John Pizzarelli

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John Pizzarelli

Café Carlyle, NYC, March 20, 2018

Reviewed by Elizabeth Ahlfors for Cabaret Scenes

John Pizzrarelli
Photo: David Andrako

John Pizzarelli is in his prime. The centennial of Nat King Cole’s birth begins next year, but Pizzarelli is glad to take a jump start and begin his tribute right now at the Café Carlyle.

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His father, jazz guitar legend Bucky Pizzarelli, had told him, “Learn from the source,” and the source for John was Nat.

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Specifically, he turned to the Capitol release of The Best of Nat King Cole Trio — Volumes 1 and 2,  a landmark collection of the Cole compendium, and Pizzarelli was inspired by the breezy simplicity of the trio that featured Cole on piano, Oscar Moore on guitar, and Johnny Miller on double bass. With his familiar cool vocals and articulate guitar, Pizzarelli heads his own quartet, featuring Mike Karn on bass, Andy Watson on drums, and an impossibly nimble-fingered Konrad Paszkudzki on piano, all getting their moments to shine in smashing solos and exhilarating combos.

They start their current Cole pre-centennial celebration with the familiar easy swing of “It’s Only a Paper Moon” (Harold Arlen/E.Y. Harburg/Billy Rose), slide into Cliff Burwell/Mitchell Parish’s “Sweet Lorraine,” and heat up the tempo for Cole’s “I’m An Errand Boy for Rhythm (Send Me)”—where “every gal and gator goes!” Pizzarelli’s scat melts into the sound of the guitar, and with the storm of driving songs like “Sweet Georgia Brown” (Ben Bernie/Ken Casey/Maceo Pinkard) and a rhythmic encore, “I Know That You Know” (Vincent Youmans/Anne Caldwell), the quartet ignites at dizzying speed.

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Perfectly suiting Pizzarelli’s sense of humor are the witty “Frim Fram Sauce” (Redd Evans/Joe Ricardel) and Danny Barker and Vernon Lee’s “Save the Bones for Henry Jones (‘Cause Henry Don’t Eat No Meat).”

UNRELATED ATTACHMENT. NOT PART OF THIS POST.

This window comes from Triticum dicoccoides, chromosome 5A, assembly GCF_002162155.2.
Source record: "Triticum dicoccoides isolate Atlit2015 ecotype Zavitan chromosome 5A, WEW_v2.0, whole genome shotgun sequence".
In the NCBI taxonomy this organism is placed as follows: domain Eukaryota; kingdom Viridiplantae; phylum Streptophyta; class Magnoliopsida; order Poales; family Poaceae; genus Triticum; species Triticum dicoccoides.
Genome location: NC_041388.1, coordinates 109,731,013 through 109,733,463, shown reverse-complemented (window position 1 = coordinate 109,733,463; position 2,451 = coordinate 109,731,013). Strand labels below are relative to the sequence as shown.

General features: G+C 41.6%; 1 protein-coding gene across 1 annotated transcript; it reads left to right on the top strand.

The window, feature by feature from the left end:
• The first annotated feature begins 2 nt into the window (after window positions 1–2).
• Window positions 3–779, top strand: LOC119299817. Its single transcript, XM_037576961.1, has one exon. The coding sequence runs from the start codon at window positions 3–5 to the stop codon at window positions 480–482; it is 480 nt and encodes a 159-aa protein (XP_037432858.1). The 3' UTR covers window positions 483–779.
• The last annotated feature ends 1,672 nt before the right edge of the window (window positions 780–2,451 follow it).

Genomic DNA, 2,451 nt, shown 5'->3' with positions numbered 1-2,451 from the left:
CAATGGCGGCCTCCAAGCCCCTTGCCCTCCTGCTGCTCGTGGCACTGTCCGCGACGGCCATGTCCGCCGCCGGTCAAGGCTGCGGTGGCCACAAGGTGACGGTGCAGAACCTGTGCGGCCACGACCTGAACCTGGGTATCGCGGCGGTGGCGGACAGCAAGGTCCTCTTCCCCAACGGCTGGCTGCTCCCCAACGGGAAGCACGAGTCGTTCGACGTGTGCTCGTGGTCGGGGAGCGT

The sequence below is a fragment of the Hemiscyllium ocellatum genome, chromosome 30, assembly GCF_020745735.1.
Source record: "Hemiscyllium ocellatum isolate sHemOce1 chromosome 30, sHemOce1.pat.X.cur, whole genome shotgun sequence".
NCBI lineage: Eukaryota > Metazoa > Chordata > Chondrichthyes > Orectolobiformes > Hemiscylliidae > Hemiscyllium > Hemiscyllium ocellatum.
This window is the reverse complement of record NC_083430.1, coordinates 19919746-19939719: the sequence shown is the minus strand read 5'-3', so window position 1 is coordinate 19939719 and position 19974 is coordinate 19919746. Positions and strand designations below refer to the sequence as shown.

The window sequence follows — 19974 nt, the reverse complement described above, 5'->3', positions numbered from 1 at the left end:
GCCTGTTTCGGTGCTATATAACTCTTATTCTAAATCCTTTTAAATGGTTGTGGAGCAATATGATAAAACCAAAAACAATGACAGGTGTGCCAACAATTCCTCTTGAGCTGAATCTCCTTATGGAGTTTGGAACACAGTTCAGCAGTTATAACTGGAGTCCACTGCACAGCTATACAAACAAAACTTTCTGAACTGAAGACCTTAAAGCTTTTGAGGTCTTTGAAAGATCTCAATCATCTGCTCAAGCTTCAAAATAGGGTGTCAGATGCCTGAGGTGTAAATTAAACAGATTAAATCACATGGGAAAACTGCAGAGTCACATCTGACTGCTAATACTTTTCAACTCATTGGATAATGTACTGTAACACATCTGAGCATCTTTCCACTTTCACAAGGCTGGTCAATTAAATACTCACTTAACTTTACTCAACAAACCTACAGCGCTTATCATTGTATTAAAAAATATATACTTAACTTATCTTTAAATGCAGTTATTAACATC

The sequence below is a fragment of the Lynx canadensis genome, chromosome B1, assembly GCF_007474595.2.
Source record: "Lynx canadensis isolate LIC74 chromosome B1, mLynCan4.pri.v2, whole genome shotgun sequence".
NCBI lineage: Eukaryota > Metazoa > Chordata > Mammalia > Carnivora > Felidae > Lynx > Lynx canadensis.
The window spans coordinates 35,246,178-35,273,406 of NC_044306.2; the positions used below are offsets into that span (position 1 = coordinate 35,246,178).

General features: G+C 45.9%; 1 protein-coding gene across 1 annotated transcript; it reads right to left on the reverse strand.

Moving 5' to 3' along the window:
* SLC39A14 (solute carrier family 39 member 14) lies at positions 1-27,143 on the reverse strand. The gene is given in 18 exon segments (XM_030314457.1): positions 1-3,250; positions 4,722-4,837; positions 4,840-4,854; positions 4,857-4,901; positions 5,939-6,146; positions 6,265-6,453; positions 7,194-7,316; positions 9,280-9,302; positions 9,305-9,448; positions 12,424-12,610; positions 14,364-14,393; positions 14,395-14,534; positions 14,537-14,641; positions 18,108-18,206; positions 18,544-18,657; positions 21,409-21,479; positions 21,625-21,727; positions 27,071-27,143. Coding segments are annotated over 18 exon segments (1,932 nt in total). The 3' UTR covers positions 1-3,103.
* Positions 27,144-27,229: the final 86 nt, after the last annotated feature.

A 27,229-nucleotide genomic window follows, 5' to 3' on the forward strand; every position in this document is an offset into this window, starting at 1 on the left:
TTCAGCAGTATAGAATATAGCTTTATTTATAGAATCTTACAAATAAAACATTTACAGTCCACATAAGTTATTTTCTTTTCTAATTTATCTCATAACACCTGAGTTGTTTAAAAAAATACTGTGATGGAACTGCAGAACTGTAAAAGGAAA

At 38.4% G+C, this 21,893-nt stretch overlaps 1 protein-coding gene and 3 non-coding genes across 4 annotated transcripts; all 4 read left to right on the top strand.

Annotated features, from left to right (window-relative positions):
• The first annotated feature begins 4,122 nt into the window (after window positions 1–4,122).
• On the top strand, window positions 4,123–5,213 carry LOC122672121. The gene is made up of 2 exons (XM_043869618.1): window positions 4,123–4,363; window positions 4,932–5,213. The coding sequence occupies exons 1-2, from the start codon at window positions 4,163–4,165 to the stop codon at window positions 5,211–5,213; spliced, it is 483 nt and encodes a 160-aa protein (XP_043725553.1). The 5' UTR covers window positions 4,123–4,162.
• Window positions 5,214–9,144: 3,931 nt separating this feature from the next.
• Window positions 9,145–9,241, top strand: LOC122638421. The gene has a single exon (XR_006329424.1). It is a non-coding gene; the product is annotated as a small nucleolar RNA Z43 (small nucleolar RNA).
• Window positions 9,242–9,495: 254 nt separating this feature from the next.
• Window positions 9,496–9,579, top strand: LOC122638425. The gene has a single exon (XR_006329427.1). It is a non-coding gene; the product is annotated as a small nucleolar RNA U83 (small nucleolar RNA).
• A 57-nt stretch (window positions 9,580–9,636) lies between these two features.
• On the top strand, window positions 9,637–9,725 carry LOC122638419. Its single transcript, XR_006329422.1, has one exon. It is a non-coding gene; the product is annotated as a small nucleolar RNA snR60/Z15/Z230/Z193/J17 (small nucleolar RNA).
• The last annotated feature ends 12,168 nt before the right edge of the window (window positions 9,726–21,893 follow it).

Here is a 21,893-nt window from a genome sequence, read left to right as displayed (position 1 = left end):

Pizzarelli wrote an original catchy food song with Grover Kemble, “Headed Out to Vera’s.” It’s a true story, says Pizzarelli, dedicated to his own family’s cooking dynamo, Aunt Vera (who said she hated the song).

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From moods of jive in Cole’s “Straighten Up and Fly Right” and “(Get Your Kicks on) Route 66″ (Bobby Troup) to the bluesy sensuality of Andy Razaf and Don Redman’s “Gee Baby, Ain’t I Good to You” and “Baby, Baby All the Time” (Troup) with a touch of Neal Hefti’s “Midnite Blue,” Pizzarelli presents a generous hour of musical treats. The sounds and songs of Nat King Cole, through the talent of John Pizzarelli and his first-class band of players, is as good as it gets.

Elizabeth Ahlfors

Born and raised in New York, Elizabeth graduated from NYU with a degree in Journalism. She has lived in various cities and countries and now is back in NYC. She has written magazine articles and published three books: A Housewife’s Guide to Women’s Liberation, Twelve American Women, and Heroines of ’76 (for children). A great love was always music and theater—in the audience, not performing. A Philadelphia correspondent for and InTheatre Magazine, she has reviewed theater and cabaret for the Philadelphia Inquirer and Philadelphia City News. She writes for Cabaret Scenes and other cabaret/theater sites. She is a judge for Nightlife Awards and a voting member of Drama Desk and Outer Critics Circle.